COVID-19: IATA projects US$23bn revenue loss by airlines in Africa, Middle East

Middle East

The International Air Transport Association (IATA), on Thursday, projected a potential revenue loss by airlines in Africa and the Middle East to have reached US$23 billion (N8.74 trillion) due to the Coronavirus pandemic ravaging the world.

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Mr Muhammad Al-Bakri, the IATA’s Regional Vice President for Africa and the Middle East, made the disclosure in a statement issued in Lagos.

Al-Bakri said about US$19 billion (N7.22 trillion) and US$4 billion (N1.52 trillion) had so far been lost by the airlines operating in the Middle East and Africa, respectively.

According to him, this translates into a drop in industry revenues by 32 percent for Africa and 39 percent for the Middle East for 2020 compared with those of 2019.

He, therefore, called for urgent action from governments in Africa and the Middle East to provide financial relief to the airlines.

Al-Bakri explained that some of the impacts at the national level included the Saudi Arabia, United Arab Emirates, Egypt, Qatar, Jordan, South Africa, Nigeria, Ethiopia and Kenya.

“In Saudi Arabia, it’s 26.7 million fewer passengers, resulting in a US$5.61billion revenue loss, risking 217,570 jobs and US$13.6 billion in contribution to Saudi Arabia’s economy.

“In UAE, it’s 23.8 million fewer passengers, resulting in a US$5.36 billion revenue loss, risking 287,863 jobs and US$17.7 billion in contribution to the UAE economy.

“In Egypt, 9.5 million, it’s fewer passengers, resulting in a US$1.6 billion revenue loss, risking almost 205,560 jobs and around US$2.4 billion in contribution to Egypt’s economy.

“In Qatar, it’s 3.6 million fewer passengers, resulting in a US$1.32 billion revenue loss, risking 53,640 jobs and US$2.1billion in contribution to Qatar’s economy.

“In Jordan, it’s 2.8 million fewer passengers, resulting in a US$0.5 billion revenue loss, risking 26,400 jobs and US$0.8 billion in contribution to Jordan’s economy.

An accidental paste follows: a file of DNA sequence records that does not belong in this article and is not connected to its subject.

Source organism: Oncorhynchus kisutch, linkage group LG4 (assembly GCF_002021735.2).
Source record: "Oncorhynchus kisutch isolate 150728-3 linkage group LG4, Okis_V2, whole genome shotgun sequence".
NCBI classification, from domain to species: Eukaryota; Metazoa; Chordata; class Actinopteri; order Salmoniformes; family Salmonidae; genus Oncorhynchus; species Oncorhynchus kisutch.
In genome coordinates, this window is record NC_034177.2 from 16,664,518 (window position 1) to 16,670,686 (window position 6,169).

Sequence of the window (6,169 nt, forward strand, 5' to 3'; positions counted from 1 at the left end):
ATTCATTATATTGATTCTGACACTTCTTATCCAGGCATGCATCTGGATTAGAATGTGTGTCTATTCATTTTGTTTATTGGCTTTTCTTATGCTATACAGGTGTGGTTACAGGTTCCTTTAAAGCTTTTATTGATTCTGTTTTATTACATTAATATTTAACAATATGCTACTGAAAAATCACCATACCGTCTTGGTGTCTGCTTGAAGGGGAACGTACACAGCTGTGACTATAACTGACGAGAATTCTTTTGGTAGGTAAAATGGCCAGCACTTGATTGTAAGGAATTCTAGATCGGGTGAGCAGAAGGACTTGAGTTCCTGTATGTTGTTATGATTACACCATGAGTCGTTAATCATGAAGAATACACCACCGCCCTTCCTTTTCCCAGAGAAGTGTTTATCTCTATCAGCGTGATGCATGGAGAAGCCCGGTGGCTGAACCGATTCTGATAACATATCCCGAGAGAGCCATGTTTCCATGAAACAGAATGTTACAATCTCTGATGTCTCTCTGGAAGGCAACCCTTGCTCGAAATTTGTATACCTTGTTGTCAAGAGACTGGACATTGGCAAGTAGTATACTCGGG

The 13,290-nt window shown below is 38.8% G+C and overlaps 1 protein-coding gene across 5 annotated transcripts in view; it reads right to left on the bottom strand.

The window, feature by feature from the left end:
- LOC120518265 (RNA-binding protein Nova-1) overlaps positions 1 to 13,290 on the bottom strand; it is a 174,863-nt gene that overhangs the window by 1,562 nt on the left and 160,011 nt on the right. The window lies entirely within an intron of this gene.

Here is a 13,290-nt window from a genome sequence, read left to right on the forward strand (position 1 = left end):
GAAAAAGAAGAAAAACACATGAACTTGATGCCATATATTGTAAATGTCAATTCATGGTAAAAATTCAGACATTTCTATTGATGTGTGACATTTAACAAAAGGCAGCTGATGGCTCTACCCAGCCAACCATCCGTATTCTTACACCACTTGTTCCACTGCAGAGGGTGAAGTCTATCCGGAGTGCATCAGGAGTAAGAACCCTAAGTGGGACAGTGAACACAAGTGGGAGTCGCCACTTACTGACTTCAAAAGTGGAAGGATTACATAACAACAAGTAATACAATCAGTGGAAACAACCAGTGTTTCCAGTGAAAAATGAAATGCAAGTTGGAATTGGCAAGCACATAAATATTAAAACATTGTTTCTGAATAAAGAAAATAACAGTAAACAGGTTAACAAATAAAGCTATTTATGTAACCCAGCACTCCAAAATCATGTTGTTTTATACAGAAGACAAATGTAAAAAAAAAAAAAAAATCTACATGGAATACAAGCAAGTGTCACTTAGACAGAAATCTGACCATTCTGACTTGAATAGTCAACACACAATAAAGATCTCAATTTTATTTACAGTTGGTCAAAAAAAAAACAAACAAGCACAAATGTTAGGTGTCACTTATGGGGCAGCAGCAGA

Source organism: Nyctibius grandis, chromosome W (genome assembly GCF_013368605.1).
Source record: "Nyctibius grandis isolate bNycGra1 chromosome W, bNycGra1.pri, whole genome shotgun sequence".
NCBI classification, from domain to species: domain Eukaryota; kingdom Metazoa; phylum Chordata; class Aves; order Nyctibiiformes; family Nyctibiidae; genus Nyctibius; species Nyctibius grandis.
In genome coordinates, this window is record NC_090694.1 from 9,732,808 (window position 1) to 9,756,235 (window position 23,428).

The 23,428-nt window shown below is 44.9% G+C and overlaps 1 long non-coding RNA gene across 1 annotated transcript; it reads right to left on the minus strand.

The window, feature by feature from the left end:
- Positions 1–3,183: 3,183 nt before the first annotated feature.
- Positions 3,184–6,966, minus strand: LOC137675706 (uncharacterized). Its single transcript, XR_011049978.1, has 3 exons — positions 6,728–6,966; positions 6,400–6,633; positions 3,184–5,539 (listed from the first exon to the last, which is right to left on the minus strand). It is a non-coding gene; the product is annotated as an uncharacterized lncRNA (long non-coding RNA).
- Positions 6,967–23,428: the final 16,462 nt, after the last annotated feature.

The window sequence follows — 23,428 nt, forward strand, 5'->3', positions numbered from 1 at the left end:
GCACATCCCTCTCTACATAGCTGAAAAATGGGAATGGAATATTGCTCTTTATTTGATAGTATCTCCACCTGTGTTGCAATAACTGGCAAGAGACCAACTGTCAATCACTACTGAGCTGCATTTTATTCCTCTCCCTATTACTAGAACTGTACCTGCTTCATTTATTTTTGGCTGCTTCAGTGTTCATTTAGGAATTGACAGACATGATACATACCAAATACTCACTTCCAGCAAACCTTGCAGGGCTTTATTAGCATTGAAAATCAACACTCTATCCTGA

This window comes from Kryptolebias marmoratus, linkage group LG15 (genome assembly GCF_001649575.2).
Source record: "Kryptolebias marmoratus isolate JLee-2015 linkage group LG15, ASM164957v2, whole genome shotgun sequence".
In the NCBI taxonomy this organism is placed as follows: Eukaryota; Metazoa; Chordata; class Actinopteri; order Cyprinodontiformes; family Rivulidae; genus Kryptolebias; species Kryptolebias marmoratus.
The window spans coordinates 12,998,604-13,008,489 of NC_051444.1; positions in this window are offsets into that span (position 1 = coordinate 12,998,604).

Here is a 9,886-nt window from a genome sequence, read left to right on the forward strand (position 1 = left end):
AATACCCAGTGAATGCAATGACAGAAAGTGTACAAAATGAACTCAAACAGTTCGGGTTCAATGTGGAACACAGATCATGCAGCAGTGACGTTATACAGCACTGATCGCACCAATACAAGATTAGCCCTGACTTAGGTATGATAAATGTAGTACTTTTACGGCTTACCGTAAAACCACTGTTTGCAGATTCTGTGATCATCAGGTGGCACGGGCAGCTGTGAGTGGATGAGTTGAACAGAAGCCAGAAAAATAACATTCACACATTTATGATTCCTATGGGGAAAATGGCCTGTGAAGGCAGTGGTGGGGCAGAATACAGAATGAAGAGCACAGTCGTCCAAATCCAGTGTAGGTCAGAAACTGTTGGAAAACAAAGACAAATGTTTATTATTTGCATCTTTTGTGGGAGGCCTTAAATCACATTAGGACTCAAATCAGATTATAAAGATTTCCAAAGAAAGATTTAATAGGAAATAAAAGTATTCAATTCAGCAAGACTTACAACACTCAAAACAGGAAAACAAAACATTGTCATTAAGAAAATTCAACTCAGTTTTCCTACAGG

“In South Africa, there were 10.7 million fewer passengers, resulting in a US$2.29 billion revenue loss, risking 186,850 jobs and US$3.8 billion in contribution to South Africa’s economy.

“In Nigeria, it’s 3.5 million fewer passengers, resulting in a US$ 0.76 billion revenue loss, risking 91,380 jobs and US$0.65 billion in contribution to Nigeria’s economy.

“The same thing in Ethiopia, with 1.6 million fewer passengers, resulting in a US$0.3billion revenue loss, risking 327,062 jobs and US$1.2 billion in contribution to Ethiopia’s economy.

“In Kenya, it’s 2.5 million fewer passengers, resulting in a US$ 0.54 billion revenue loss, risking 137,965 jobs and US$1.1 billion in contribution to Kenya’s economy.

Al-Bakri said to minimise the broad damage that those losses would have across the African and Middle East economies, it was vital that governments stepped up their efforts to aid the industry.

He said that IATA was calling for a mixture of direct financial support, loans, loan guarantees and support for the corporate bond market tax relief.

The IATA chief said it was starting to see several governments in the region providing some financial and tax reliefs, including deferral of aircraft lease payments by the government of Cape Verde.

According to him, others are extension of VAT refund payment dates in Saudi Arabia and positive considerations for financial relief from governments across the region, including Jordan, Rwanda, Angola and the UAE.

Al-Bakri said the air transport industry was an economic engine, supporting up to 8.6 million jobs across Africa and the Middle East, with $186 billion in GDP.

The IATA chief said every job created in the aviation industry supported another 24 jobs in the wider economy.

“Governments must recognise the vital importance of air transport industry and that support is urgently needed.

“Airlines are fighting for survival in every corner of the world. Travel restrictions and evaporating demand mean that aside from cargo, there is almost no passenger business.

“Therefore, failure by governments to act now will make this crisis longer and more painful, as airlines have demonstrated their value in economic and social development, and governments need to prioritise them in rescue packages.

“This is because healthy airlines will be able to jump-start the Middle East and global economies post-crisis,” he said.

Aside the financial support, Al Bakri also called for aviation regulators to support the industry, saying that this must be key priorities in Africa and the Middle East.

He said that government should provide a package of measures to ensure air cargo operations, including fast track procedures to obtain over-flight and landing permits.

The IATA regional vice president also called for exemption of flight crew members from 14-day quarantine and removal of economic impediments (over-flight charges, parking fees, and slot restrictions).

Al-Bakri also called on governments across the two regions to provide financial reliefs for Airport and Air Traffic Control (ATC) Charges and Taxes.

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